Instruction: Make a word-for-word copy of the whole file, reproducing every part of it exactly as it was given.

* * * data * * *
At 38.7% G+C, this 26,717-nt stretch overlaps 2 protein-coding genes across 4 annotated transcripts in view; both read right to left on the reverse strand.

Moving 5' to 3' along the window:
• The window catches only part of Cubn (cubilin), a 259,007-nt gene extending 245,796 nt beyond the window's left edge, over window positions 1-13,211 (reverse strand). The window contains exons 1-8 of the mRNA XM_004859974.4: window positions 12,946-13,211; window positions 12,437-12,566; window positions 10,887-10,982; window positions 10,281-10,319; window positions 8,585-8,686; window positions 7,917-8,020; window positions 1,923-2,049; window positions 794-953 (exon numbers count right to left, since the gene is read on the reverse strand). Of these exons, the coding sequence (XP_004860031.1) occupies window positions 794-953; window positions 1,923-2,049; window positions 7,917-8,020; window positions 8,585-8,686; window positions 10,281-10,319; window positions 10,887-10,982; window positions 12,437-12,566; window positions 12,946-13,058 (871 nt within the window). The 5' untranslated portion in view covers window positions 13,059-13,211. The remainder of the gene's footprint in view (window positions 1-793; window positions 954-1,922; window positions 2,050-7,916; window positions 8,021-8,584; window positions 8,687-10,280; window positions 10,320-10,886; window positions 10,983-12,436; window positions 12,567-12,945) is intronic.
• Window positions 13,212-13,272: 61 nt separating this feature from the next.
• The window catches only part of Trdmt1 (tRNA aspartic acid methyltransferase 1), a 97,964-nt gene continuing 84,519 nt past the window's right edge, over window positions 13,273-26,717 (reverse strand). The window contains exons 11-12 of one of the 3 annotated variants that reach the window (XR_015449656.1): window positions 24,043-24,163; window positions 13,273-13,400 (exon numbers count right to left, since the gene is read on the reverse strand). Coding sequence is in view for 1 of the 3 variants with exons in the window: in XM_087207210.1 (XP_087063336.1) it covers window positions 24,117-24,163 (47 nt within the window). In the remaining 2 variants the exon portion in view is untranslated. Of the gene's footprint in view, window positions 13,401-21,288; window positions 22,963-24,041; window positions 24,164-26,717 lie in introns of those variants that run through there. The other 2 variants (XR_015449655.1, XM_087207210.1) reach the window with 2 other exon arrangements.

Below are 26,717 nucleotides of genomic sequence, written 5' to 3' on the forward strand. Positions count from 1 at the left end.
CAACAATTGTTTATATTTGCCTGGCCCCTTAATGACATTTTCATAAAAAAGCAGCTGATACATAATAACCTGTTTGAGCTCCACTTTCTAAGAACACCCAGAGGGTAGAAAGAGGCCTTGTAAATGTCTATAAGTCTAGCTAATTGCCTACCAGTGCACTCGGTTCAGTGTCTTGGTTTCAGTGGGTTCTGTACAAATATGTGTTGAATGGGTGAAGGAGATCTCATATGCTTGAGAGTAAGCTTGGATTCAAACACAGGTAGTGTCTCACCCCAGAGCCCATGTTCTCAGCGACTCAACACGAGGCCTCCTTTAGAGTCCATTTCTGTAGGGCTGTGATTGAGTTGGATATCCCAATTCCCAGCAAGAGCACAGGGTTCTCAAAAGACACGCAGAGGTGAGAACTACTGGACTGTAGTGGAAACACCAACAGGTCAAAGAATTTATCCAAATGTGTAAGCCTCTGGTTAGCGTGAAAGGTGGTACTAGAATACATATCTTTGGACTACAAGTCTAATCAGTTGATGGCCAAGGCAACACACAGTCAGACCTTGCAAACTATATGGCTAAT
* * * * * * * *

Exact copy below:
At 38.7% G+C, this 26,717-nt stretch overlaps 2 protein-coding genes across 4 annotated transcripts in view; both read right to left on the reverse strand.

Moving 5' to 3' along the window:
• The window catches only part of Cubn (cubilin), a 259,007-nt gene extending 245,796 nt beyond the window's left edge, over window positions 1-13,211 (reverse strand). The window contains exons 1-8 of the mRNA XM_004859974.4: window positions 12,946-13,211; window positions 12,437-12,566; window positions 10,887-10,982; window positions 10,281-10,319; window positions 8,585-8,686; window positions 7,917-8,020; window positions 1,923-2,049; window positions 794-953 (exon numbers count right to left, since the gene is read on the reverse strand). Of these exons, the coding sequence (XP_004860031.1) occupies window positions 794-953; window positions 1,923-2,049; window positions 7,917-8,020; window positions 8,585-8,686; window positions 10,281-10,319; window positions 10,887-10,982; window positions 12,437-12,566; window positions 12,946-13,058 (871 nt within the window). The 5' untranslated portion in view covers window positions 13,059-13,211. The remainder of the gene's footprint in view (window positions 1-793; window positions 954-1,922; window positions 2,050-7,916; window positions 8,021-8,584; window positions 8,687-10,280; window positions 10,320-10,886; window positions 10,983-12,436; window positions 12,567-12,945) is intronic.
• Window positions 13,212-13,272: 61 nt separating this feature from the next.
• The window catches only part of Trdmt1 (tRNA aspartic acid methyltransferase 1), a 97,964-nt gene continuing 84,519 nt past the window's right edge, over window positions 13,273-26,717 (reverse strand). The window contains exons 11-12 of one of the 3 annotated variants that reach the window (XR_015449656.1): window positions 24,043-24,163; window positions 13,273-13,400 (exon numbers count right to left, since the gene is read on the reverse strand). Coding sequence is in view for 1 of the 3 variants with exons in the window: in XM_087207210.1 (XP_087063336.1) it covers window positions 24,117-24,163 (47 nt within the window). In the remaining 2 variants the exon portion in view is untranslated. Of the gene's footprint in view, window positions 13,401-21,288; window positions 22,963-24,041; window positions 24,164-26,717 lie in introns of those variants that run through there. The other 2 variants (XR_015449655.1, XM_087207210.1) reach the window with 2 other exon arrangements.

Below are 26,717 nucleotides of genomic sequence, written 5' to 3' on the forward strand. Positions count from 1 at the left end.
CAACAATTGTTTATATTTGCCTGGCCCCTTAATGACATTTTCATAAAAAAGCAGCTGATACATAATAACCTGTTTGAGCTCCACTTTCTAAGAACACCCAGAGGGTAGAAAGAGGCCTTGTAAATGTCTATAAGTCTAGCTAATTGCCTACCAGTGCACTCGGTTCAGTGTCTTGGTTTCAGTGGGTTCTGTACAAATATGTGTTGAATGGGTGAAGGAGATCTCATATGCTTGAGAGTAAGCTTGGATTCAAACACAGGTAGTGTCTCACCCCAGAGCCCATGTTCTCAGCGACTCAACACGAGGCCTCCTTTAGAGTCCATTTCTGTAGGGCTGTGATTGAGTTGGATATCCCAATTCCCAGCAAGAGCACAGGGTTCTCAAAAGACACGCAGAGGTGAGAACTACTGGACTGTAGTGGAAACACCAACAGGTCAAAGAATTTATCCAAATGTGTAAGCCTCTGGTTAGCGTGAAAGGTGGTACTAGAATACATATCTTTGGACTACAAGTCTAATCAGTTGATGGCCAAGGCAACACACAGTCAGACCTTGCAAACTATATGGCTAAT